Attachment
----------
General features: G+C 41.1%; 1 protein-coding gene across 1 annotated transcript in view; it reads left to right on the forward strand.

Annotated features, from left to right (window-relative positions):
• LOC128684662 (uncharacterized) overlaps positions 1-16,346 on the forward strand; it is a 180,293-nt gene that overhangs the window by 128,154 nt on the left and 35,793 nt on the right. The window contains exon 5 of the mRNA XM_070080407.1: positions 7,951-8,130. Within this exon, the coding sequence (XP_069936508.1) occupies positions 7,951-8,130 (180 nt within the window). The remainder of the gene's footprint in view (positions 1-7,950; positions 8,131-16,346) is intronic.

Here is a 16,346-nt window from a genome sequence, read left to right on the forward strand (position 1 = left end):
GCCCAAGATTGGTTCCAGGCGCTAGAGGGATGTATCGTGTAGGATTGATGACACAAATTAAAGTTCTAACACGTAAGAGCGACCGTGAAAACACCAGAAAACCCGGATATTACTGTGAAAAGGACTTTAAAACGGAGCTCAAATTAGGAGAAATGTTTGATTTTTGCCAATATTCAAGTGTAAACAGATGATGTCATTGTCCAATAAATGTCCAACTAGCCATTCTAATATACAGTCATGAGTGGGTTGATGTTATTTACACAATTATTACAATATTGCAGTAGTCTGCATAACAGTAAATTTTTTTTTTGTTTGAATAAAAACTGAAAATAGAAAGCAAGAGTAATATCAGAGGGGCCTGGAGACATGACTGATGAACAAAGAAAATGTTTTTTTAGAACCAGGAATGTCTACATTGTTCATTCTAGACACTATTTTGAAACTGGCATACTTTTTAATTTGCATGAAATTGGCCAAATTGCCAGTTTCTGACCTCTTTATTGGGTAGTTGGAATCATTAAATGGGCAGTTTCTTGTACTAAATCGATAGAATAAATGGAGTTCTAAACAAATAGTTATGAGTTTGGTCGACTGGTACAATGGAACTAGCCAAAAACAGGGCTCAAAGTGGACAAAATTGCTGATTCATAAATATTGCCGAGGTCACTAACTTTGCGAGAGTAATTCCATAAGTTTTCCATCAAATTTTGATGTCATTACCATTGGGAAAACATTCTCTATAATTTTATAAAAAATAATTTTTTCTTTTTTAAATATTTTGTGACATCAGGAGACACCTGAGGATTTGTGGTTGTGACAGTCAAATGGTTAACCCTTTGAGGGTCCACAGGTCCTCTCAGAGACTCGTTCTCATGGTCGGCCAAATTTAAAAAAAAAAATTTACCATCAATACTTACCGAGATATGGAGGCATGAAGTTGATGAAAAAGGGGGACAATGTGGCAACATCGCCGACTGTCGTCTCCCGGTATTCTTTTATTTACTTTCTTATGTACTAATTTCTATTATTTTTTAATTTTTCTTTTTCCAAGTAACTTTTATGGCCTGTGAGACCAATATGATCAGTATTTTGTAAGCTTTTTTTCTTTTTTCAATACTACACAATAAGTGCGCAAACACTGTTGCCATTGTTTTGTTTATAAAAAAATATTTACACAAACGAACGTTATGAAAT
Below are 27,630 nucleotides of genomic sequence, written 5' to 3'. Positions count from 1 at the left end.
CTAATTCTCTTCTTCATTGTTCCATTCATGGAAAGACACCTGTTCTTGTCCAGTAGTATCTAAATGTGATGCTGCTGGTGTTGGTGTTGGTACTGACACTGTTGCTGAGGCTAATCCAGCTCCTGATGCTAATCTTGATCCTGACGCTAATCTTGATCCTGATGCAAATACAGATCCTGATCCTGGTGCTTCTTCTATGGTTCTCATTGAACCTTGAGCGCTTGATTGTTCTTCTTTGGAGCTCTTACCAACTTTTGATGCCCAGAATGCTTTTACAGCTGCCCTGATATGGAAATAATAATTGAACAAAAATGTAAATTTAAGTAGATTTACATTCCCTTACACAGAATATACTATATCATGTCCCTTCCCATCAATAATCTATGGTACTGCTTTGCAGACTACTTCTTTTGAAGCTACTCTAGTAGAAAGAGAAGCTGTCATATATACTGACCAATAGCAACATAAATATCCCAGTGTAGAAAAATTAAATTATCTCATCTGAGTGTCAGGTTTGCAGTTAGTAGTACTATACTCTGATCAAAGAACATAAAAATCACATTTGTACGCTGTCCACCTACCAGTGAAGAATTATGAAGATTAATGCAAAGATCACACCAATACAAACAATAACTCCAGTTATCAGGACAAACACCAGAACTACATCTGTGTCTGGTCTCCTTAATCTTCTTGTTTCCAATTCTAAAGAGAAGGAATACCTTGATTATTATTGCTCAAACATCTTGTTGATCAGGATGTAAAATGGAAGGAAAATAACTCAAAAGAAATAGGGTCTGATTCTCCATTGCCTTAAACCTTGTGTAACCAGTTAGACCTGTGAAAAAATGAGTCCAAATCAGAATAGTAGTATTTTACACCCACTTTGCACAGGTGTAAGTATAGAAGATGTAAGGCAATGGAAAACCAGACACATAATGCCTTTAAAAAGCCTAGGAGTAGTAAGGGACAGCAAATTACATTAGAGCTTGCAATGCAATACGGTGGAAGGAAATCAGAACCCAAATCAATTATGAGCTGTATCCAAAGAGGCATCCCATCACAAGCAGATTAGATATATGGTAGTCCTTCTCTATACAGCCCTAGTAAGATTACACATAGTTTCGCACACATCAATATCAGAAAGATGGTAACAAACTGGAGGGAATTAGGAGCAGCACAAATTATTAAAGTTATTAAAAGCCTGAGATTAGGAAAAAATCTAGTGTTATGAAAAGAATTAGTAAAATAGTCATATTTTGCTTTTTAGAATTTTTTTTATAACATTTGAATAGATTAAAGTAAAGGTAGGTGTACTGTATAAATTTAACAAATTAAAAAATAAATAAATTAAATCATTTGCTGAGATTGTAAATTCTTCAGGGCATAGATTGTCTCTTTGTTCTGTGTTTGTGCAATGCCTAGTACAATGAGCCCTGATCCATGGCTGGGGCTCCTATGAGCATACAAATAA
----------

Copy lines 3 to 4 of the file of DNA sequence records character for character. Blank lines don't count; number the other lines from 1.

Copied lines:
• LOC128684662 (uncharacterized) overlaps positions 1-16,346 on the forward strand; it is a 180,293-nt gene that overhangs the window by 128,154 nt on the left and 35,793 nt on the right. The window contains exon 5 of the mRNA XM_070080407.1: positions 7,951-8,130. Within this exon, the coding sequence (XP_069936508.1) occupies positions 7,951-8,130 (180 nt within the window). The remainder of the gene's footprint in view (positions 1-7,950; positions 8,131-16,346) is intronic.

Here is a 16,346-nt window from a genome sequence, read left to right on the forward strand (position 1 = left end):